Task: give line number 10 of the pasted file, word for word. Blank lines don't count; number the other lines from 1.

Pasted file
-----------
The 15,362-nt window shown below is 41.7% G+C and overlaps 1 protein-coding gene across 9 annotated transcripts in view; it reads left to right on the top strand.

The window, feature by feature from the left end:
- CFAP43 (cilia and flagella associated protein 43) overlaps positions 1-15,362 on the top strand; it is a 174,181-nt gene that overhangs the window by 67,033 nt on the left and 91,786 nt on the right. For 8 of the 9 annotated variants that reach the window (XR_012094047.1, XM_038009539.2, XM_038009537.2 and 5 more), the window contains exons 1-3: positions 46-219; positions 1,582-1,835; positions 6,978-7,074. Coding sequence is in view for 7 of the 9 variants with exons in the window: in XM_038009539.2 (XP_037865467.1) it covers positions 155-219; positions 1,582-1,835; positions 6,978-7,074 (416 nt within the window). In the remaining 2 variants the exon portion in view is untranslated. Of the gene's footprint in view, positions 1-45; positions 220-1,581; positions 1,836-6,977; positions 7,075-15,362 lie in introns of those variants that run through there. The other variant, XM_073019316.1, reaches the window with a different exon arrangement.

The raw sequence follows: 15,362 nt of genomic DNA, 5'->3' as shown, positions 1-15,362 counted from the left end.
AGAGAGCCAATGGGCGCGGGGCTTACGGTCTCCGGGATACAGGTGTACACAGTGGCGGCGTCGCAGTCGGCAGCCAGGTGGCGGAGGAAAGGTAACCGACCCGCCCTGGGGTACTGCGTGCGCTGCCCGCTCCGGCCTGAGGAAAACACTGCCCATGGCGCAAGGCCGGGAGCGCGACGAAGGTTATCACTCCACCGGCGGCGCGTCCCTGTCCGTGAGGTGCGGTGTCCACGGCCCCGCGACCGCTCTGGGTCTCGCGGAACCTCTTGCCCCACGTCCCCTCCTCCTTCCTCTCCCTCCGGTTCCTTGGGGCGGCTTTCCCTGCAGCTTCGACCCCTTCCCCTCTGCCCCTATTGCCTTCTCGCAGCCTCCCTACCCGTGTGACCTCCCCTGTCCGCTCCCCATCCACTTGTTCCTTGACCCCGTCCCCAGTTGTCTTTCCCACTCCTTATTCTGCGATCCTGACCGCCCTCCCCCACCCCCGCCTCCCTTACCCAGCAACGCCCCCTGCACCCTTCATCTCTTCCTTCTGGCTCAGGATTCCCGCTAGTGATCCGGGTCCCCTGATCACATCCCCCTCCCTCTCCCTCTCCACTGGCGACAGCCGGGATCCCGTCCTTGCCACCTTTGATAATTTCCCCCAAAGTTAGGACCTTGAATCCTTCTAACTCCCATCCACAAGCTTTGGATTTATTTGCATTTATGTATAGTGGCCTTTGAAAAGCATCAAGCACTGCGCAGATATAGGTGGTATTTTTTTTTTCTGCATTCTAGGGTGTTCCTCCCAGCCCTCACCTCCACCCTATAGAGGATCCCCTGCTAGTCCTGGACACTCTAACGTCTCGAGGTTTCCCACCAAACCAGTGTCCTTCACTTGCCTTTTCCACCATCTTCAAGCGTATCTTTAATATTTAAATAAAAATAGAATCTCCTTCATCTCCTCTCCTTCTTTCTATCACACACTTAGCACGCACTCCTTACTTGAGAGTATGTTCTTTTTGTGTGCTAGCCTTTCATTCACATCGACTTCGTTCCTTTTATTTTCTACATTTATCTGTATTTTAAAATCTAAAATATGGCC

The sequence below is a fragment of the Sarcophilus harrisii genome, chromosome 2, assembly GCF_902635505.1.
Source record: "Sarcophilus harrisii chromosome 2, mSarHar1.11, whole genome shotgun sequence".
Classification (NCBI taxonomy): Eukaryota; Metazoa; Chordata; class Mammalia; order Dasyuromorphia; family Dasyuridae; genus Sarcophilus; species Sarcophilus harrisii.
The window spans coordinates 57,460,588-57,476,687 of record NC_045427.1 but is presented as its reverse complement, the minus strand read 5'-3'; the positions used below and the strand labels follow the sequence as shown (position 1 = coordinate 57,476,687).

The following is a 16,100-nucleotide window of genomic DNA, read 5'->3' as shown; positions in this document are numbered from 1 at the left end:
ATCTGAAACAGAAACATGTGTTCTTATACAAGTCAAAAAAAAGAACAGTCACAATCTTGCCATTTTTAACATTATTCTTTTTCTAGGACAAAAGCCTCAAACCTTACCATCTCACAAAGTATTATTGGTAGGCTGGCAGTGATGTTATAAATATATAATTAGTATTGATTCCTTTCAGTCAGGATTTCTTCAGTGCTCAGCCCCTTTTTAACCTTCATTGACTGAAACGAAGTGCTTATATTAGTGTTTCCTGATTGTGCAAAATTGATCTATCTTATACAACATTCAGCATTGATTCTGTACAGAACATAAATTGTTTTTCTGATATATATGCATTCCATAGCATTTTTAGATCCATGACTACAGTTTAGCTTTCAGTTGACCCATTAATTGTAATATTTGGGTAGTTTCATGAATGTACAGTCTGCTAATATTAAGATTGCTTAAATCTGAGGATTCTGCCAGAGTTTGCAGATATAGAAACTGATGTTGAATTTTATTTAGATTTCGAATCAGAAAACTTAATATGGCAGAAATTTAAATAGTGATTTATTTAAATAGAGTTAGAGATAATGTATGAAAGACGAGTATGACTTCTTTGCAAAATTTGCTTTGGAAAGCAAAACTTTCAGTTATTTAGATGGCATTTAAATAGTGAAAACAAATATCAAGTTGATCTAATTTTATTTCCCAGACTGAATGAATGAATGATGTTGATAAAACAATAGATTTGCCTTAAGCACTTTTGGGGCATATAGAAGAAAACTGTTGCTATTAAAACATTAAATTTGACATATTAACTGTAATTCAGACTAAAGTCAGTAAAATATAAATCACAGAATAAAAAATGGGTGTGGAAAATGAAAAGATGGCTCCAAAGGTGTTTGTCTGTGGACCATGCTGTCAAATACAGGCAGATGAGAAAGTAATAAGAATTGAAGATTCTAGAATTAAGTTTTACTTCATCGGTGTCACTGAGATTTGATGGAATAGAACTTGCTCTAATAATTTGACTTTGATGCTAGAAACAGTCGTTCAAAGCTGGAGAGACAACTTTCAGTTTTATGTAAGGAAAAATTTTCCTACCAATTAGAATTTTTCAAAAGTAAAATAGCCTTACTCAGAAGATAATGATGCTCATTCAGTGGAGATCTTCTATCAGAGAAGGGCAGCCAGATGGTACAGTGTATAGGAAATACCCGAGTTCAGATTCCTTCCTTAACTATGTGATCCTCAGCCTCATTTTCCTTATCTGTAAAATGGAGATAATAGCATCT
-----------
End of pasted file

The following is a 16,100-nucleotide window of genomic DNA, read 5'->3' as shown; positions in this document are numbered from 1 at the left end: